"This is Bobbie," announced Jinnie, "and he's come to live with us, Peggy."

Poor Peggy stared, surprised to silence. She could find no words to fit the occasion.

"He hasn't any home!" Jinnie gasped for breath in her excitement. "Mag, a woman somewhere, beat him and he ran away and I found 'im. So he belongs to us now."

She was gaining assurance every moment. She hoped that Peggy was silently acquiescing, for the woman hadn't uttered a word; she was merely looking from one to the other with her characteristically blank expression.

"I'm going to give him half of Lafe, too," confided Jinnie, nodding her head toward the waiting child.

Then Peggy burst forth in righteous indignation. She demanded to know how another mouth was to be fed, and clothes washed and mended; where the brat was to sleep, and what good he was anyway.

"Do you think, kid," she stormed at Jinnie, "you're so good yourself we're wantin' to take another one worser off'n you are? Don't believe it! He can't stay here!"

Jinnie held her ground bravely.

"Oh, I'll start right out and sell wood all day long, if you'll let him stay, Peg."

A tousled lock of yellow hair hung over Bobbie's eyes.

"Oh, Peggy, dear, Mrs. Good Peggy, let me stay!" he moaned, swaying. "I'm so tired, s'awful tired. I can't find my mother, nor no place, and my stars're all out!"

Sobbing plaintively, he sank to the floor, and there the childish heart laid bare its misery. Then Jinnie, too, became quite limp, and forgetting all about "Happy in Spite," she knelt alongside of her newly acquired friend, and the two despairing young voices rose to the woman standing over them. Jinnie thrust her arms around the little boy.

"Don't cry, my Bobbie," she sobbed. "I'll go back to the hills with you, because you need me. We'll live with the birds and squirrels, and I'll sell wood so we c'n eat."

When she raised her reproachful eyes to Peg, and finished with a swipe at her offending nose with her sleeve, she had never looked more beautiful, and Peggy glanced away, fearing she might weaken.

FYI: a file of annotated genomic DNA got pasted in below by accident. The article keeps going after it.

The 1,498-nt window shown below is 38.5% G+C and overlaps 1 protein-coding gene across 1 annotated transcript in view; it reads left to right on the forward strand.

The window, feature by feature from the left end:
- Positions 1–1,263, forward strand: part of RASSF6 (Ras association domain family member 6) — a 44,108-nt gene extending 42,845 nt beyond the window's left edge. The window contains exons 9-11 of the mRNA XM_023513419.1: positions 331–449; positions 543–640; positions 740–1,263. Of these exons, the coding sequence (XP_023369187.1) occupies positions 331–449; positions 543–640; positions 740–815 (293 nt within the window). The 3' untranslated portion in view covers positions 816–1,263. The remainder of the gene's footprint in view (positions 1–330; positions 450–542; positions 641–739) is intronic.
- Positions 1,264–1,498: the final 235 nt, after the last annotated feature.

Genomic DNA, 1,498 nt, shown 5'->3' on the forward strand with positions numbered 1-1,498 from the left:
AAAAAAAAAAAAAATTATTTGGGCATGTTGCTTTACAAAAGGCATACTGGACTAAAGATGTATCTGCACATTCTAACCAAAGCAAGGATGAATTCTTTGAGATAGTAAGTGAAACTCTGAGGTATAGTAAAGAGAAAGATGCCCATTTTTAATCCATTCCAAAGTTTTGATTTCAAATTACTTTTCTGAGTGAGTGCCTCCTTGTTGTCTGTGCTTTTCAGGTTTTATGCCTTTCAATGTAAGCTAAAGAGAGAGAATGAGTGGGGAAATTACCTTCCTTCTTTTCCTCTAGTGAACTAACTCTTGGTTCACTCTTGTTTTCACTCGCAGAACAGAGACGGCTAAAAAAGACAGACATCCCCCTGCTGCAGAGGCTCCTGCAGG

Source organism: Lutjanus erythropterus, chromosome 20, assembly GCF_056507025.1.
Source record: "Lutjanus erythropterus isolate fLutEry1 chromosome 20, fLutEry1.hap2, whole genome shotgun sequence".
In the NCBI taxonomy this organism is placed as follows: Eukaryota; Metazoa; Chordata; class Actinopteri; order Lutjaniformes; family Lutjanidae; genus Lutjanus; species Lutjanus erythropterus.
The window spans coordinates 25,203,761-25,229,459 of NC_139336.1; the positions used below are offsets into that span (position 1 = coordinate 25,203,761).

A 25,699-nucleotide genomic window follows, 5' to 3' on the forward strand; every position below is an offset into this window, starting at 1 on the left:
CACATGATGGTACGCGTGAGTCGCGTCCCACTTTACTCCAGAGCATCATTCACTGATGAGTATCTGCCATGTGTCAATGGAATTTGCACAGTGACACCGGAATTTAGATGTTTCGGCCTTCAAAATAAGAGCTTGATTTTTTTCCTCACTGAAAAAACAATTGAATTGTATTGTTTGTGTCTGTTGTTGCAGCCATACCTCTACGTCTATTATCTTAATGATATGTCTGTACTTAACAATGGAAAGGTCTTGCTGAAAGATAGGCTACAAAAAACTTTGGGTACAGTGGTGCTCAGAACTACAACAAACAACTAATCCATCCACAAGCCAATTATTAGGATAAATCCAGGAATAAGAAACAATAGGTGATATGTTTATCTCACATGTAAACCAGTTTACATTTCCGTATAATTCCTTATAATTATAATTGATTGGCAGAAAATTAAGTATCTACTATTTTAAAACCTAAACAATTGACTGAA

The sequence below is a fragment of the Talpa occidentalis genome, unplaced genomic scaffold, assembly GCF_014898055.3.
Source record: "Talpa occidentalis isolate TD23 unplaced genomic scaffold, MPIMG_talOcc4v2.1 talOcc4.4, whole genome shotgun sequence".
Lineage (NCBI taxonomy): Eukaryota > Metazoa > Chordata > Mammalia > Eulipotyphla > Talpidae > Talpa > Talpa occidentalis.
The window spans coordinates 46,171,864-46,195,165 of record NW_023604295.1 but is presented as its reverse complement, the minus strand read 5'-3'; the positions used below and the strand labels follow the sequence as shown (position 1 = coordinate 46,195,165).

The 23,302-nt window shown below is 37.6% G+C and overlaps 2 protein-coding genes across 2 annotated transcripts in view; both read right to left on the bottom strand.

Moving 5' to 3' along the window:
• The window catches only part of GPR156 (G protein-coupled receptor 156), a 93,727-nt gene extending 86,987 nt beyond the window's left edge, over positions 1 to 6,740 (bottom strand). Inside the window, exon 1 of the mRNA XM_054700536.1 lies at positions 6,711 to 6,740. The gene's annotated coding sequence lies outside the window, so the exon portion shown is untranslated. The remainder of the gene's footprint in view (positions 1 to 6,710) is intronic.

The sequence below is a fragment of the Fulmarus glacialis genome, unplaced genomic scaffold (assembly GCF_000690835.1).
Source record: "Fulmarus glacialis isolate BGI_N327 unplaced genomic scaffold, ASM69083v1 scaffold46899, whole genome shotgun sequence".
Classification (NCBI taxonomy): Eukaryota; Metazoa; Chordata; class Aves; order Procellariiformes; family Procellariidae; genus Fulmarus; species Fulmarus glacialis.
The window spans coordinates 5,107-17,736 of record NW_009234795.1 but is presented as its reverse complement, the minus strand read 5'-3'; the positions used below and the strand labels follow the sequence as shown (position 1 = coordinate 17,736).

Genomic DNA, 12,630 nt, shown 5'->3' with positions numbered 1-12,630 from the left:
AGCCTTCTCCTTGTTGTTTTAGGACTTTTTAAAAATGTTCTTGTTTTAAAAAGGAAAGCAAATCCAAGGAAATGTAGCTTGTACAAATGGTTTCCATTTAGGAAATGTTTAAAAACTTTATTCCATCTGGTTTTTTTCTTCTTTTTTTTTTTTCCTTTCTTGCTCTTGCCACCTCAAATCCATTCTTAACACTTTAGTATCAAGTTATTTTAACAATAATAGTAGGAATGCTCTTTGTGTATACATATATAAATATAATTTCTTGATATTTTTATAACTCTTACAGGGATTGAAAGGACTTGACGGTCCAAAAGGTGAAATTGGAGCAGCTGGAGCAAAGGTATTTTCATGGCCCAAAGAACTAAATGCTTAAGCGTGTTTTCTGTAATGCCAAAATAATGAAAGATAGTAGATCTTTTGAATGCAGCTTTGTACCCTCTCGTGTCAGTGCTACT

"Tell Lafe I love him, and I love you, too, Peggy. I'll come every day and see you both, and bring you some money."

If she had been ten years older or had spent months framing a speech to fit the need of this occasion, Jinnie could not have been more effective, for Peg's rage entirely ebbed at these words.

"Get up, you brats," she ordered grimly. "An' you listen to me, Jinnie Grandoken. Your Bobbie c'n stay, but if you ever, so long as you live, bring another maimed, lame or blind creature to this house, I'll kick it out in the street. Now both of you climb up to that table an' eat some hot soup."

Jinnie drew a long breath of happiness. She had cried a little, she was sorry for that. She had broken her resolve always to smile—to be "Happy in Spite."

"I'll never bring any one else in, Peg," she averred gratefully.

Then she remembered how sweeping was her promise and changed it a trifle.

"Of course if a kid was awful sick in the street and didn't have a home, I'd have to fetch it in, wouldn't I?"

Peggy flounced over to the table, speechless, followed by the two children.



Twenty minutes later Mrs. Grandoken entered the shop and sat down opposite her husband.

"Lafe," she began, clearing her throat.

The cobbler questioned her with a glance.

"That girl'll be the death of this hull shanty," she announced huskily. "I hate 'er more'n anything in the world."

Lafe placed a half-mended shoe beside him on the bench.

"What's ailin' 'er now, Peggy?"

"Oh, she ain't sick," interrupted Peg, with curling lip. "She never looked better'n she does this minute, settin' in there huddlin' that pup, but she's brought home another kid, as bad off as a kid can be."

"A what? What'd you say, Peg? You don't mean a youngster!"

Mrs. Grandoken bobbed her head, her face stoically expressionless. "An' bad off," she repeated querulously. "The young 'un's blind."

Before Lafe's mental vision rose Jinnie's lovely face, her parted lips and self-assured smile.

"But where'd she get it? It must belong to some 'un."

Mrs. Grandoken shook her head.

"I dunno. It's a boy. He was with a woman—a bad 'un, I gather. She beat 'im until the little feller ran away to find his own folks, he says—and—Jinnie brought 'im home here. She says she's goin' to keep 'im."

The speaker drew her brown skin into a network of wrinkles.

"Where'd she find 'im?" Lafe burst forth, "Of course he can't stay——"

Mrs. Grandoken checked the cobbler's words with a rough gesture.

"Hush a minute! She got 'im over near the plank walk on the hill—he was cryin' for 'is ma."

Lafe was plainly agitated. He felt a spasmodic clutch at his heart when he imagined the sorrow of a homeless, blind child, but thinking of Peg's struggle to make a little go a long way, he dashed his sympathy resolutely aside.

"Of course he can't stay—he can't!" he murmured. "It ain't possible for you to keep 'im here."

In his excitement Lafe bent forward and closed his hands over Peg's massive shoulder bones. Peggy coughed hoarsely and looked away.